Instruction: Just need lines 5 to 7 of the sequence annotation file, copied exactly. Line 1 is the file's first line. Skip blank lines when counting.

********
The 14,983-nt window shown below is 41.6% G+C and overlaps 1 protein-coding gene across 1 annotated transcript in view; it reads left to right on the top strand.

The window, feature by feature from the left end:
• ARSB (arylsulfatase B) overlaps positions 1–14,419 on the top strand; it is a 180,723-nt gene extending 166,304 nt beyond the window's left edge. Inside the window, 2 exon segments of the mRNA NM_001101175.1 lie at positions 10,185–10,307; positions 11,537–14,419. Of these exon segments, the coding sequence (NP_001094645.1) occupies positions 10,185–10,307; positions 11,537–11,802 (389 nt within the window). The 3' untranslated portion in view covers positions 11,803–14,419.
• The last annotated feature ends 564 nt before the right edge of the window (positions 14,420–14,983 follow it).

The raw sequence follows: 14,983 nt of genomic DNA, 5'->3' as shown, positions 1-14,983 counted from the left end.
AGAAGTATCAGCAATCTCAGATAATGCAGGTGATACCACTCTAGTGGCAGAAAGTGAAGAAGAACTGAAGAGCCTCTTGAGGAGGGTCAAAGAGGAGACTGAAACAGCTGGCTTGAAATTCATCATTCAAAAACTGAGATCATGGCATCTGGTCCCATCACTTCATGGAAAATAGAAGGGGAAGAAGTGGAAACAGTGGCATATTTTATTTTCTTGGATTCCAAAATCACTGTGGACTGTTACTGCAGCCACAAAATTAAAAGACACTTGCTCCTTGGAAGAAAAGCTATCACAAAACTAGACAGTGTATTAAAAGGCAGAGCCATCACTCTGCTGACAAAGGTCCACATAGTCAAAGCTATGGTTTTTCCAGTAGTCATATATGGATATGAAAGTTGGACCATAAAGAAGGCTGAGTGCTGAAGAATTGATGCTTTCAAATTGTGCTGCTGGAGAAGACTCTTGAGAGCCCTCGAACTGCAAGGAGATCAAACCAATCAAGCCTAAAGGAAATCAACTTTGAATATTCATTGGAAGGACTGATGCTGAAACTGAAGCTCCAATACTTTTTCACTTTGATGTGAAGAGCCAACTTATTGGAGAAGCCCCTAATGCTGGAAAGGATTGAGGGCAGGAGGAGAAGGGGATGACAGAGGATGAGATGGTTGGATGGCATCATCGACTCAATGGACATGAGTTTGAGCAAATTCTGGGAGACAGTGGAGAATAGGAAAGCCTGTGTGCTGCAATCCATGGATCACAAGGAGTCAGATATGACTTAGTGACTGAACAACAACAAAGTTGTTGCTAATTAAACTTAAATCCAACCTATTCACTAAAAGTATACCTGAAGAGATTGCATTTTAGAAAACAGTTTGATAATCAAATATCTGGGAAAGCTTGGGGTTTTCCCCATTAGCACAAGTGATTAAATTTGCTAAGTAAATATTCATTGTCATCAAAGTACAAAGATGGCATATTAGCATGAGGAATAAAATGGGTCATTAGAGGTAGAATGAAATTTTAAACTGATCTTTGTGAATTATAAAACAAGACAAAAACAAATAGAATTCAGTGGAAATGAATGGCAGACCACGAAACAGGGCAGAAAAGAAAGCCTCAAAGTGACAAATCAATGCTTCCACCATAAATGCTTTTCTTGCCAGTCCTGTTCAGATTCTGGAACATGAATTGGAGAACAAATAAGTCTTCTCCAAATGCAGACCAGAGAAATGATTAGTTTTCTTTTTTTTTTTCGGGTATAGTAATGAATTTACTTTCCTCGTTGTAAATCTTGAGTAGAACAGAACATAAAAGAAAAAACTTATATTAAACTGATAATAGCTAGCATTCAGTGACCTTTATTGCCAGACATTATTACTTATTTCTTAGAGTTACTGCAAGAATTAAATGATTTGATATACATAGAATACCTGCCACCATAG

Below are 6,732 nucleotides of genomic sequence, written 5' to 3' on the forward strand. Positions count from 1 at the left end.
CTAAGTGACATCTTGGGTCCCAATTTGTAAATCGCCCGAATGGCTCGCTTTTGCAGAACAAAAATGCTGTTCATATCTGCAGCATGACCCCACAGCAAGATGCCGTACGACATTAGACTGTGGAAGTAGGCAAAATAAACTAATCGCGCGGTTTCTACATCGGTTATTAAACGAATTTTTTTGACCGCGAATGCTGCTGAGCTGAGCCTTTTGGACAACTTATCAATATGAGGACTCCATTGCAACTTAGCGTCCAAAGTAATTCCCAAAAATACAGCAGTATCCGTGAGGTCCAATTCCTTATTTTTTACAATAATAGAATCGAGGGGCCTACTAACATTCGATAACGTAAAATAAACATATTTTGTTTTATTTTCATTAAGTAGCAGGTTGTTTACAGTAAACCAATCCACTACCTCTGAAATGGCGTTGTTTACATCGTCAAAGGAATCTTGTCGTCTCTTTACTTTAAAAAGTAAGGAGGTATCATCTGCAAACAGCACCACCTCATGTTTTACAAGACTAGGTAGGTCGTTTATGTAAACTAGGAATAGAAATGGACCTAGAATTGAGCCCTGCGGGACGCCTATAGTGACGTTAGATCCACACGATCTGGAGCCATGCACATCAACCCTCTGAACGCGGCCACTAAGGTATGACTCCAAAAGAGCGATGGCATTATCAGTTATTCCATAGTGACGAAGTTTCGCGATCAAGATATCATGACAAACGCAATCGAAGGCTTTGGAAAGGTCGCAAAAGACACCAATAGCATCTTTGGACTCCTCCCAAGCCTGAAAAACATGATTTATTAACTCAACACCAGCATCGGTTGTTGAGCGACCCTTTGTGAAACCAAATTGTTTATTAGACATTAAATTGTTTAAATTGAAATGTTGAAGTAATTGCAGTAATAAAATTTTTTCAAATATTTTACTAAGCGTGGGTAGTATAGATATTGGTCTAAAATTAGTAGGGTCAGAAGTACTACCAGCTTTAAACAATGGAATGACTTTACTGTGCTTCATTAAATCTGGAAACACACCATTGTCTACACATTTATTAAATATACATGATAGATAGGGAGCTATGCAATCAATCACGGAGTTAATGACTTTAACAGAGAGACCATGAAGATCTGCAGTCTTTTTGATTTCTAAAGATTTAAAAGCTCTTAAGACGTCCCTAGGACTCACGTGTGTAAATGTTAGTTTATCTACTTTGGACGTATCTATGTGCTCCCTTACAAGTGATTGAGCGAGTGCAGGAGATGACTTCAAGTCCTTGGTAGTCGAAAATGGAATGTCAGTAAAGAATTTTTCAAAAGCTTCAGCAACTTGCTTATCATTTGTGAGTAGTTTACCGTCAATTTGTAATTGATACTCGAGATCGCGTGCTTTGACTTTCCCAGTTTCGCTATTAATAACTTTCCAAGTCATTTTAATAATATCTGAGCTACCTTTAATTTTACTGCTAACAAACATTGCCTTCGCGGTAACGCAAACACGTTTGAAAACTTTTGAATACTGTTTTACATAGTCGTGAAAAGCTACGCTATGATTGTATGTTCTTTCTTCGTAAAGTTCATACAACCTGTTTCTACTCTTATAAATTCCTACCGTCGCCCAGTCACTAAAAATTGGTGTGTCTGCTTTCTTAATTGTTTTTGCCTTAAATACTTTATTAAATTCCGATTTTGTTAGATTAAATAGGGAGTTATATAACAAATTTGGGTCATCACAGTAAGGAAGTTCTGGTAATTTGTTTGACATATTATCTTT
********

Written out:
The raw sequence follows: 14,983 nt of genomic DNA, 5'->3' as shown, positions 1-14,983 counted from the left end.
AGAAGTATCAGCAATCTCAGATAATGCAGGTGATACCACTCTAGTGGCAGAAAGTGAAGAAGAACTGAAGAGCCTCTTGAGGAGGGTCAAAGAGGAGACTGAAACAGCTGGCTTGAAATTCATCATTCAAAAACTGAGATCATGGCATCTGGTCCCATCACTTCATGGAAAATAGAAGGGGAAGAAGTGGAAACAGTGGCATATTTTATTTTCTTGGATTCCAAAATCACTGTGGACTGTTACTGCAGCCACAAAATTAAAAGACACTTGCTCCTTGGAAGAAAAGCTATCACAAAACTAGACAGTGTATTAAAAGGCAGAGCCATCACTCTGCTGACAAAGGTCCACATAGTCAAAGCTATGGTTTTTCCAGTAGTCATATATGGATATGAAAGTTGGACCATAAAGAAGGCTGAGTGCTGAAGAATTGATGCTTTCAAATTGTGCTGCTGGAGAAGACTCTTGAGAGCCCTCGAACTGCAAGGAGATCAAACCAATCAAGCCTAAAGGAAATCAACTTTGAATATTCATTGGAAGGACTGATGCTGAAACTGAAGCTCCAATACTTTTTCACTTTGATGTGAAGAGCCAACTTATTGGAGAAGCCCCTAATGCTGGAAAGGATTGAGGGCAGGAGGAGAAGGGGATGACAGAGGATGAGATGGTTGGATGGCATCATCGACTCAATGGACATGAGTTTGAGCAAATTCTGGGAGACAGTGGAGAATAGGAAAGCCTGTGTGCTGCAATCCATGGATCACAAGGAGTCAGATATGACTTAGTGACTGAACAACAACAAAGTTGTTGCTAATTAAACTTAAATCCAACCTATTCACTAAAAGTATACCTGAAGAGATTGCATTTTAGAAAACAGTTTGATAATCAAATATCTGGGAAAGCTTGGGGTTTTCCCCATTAGCACAAGTGATTAAATTTGCTAAGTAAATATTCATTGTCATCAAAGTACAAAGATGGCATATTAGCATGAGGAATAAAATGGGTCATTAGAGGTAGAATGAAATTTTAAACTGATCTTTGTGAATTATAAAACAAGACAAAAACAAATAGAATTCAGTGGAAATGAATGGCAGACCACGAAACAGGGCAGAAAAGAAAGCCTCAAAGTGACAAATCAATGCTTCCACCATAAATGCTTTTCTTGCCAGTCCTGTTCAGATTCTGGAACATGAATTGGAGAACAAATAAGTCTTCTCCAAATGCAGACCAGAGAAATGATTAGTTTTCTTTTTTTTTTTCGGGTATAGTAATGAATTTACTTTCCTCGTTGTAAATCTTGAGTAGAACAGAACATAAAAGAAAAAACTTATATTAAACTGATAATAGCTAGCATTCAGTGACCTTTATTGCCAGACATTATTACTTATTTCTTAGAGTTACTGCAAGAATTAAATGATTTGATATACATAGAATACCTGCCACCATAG

Below are 6,732 nucleotides of genomic sequence, written 5' to 3' on the forward strand. Positions count from 1 at the left end.